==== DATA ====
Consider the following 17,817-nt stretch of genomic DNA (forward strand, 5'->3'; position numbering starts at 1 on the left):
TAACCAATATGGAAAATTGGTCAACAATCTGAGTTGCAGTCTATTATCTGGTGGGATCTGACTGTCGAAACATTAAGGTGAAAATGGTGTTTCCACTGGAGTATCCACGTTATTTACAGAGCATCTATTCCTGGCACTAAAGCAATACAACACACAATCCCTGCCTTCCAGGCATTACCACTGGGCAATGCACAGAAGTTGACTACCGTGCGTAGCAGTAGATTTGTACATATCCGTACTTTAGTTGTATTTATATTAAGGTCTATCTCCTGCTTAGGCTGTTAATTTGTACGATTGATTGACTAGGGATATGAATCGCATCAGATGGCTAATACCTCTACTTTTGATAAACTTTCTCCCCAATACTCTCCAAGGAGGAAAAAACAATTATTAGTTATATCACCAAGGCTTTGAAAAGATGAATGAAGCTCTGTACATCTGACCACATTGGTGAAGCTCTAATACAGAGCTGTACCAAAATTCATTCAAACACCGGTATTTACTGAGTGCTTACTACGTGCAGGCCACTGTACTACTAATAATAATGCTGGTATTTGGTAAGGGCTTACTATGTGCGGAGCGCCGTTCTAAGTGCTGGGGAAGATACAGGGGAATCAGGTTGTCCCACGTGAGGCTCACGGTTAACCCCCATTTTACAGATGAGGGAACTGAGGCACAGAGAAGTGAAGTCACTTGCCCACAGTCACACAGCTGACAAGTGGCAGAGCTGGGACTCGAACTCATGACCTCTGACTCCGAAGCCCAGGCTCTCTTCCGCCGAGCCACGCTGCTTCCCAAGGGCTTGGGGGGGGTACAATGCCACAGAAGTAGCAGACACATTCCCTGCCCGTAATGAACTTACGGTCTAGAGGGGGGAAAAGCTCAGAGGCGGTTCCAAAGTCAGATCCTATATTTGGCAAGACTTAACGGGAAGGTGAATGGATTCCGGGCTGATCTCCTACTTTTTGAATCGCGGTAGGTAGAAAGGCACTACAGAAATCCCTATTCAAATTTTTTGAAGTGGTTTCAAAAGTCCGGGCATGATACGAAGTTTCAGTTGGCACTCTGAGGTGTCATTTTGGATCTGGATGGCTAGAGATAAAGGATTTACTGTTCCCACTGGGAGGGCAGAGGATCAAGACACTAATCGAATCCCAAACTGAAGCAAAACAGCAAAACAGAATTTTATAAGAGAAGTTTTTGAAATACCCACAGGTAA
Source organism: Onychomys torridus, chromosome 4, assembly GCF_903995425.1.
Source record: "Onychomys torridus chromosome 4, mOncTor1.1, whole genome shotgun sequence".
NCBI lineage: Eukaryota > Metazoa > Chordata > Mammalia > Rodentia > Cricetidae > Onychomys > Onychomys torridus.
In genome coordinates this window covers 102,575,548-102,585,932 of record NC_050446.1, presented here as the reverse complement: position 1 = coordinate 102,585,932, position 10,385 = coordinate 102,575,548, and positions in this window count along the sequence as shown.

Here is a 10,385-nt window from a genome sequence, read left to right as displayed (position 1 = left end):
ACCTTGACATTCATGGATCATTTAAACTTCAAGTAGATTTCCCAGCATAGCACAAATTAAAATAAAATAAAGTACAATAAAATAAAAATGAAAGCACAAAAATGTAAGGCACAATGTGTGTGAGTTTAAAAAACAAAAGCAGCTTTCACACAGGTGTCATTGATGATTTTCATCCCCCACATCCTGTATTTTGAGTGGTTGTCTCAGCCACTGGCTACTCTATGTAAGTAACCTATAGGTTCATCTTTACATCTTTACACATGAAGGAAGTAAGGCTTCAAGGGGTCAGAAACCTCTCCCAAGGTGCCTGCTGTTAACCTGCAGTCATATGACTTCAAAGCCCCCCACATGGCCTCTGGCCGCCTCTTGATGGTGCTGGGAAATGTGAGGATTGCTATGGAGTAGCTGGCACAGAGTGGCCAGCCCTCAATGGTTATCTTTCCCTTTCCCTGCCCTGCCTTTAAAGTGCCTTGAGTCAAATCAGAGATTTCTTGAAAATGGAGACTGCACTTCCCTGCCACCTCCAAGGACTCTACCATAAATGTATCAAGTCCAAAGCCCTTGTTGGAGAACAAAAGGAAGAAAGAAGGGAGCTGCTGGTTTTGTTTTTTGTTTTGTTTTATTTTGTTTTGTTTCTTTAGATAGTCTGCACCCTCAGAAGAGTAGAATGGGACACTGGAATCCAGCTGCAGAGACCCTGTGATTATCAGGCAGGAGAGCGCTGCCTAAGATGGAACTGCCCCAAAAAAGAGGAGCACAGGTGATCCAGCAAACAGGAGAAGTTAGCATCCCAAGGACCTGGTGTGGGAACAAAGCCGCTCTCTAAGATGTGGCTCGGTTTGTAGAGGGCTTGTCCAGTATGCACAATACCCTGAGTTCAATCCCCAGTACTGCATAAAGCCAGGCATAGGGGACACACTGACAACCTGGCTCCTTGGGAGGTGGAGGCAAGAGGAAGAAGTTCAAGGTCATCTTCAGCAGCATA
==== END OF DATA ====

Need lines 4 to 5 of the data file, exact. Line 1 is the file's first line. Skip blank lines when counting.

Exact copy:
Source record: "Onychomys torridus chromosome 4, mOncTor1.1, whole genome shotgun sequence".
NCBI lineage: Eukaryota > Metazoa > Chordata > Mammalia > Rodentia > Cricetidae > Onychomys > Onychomys torridus.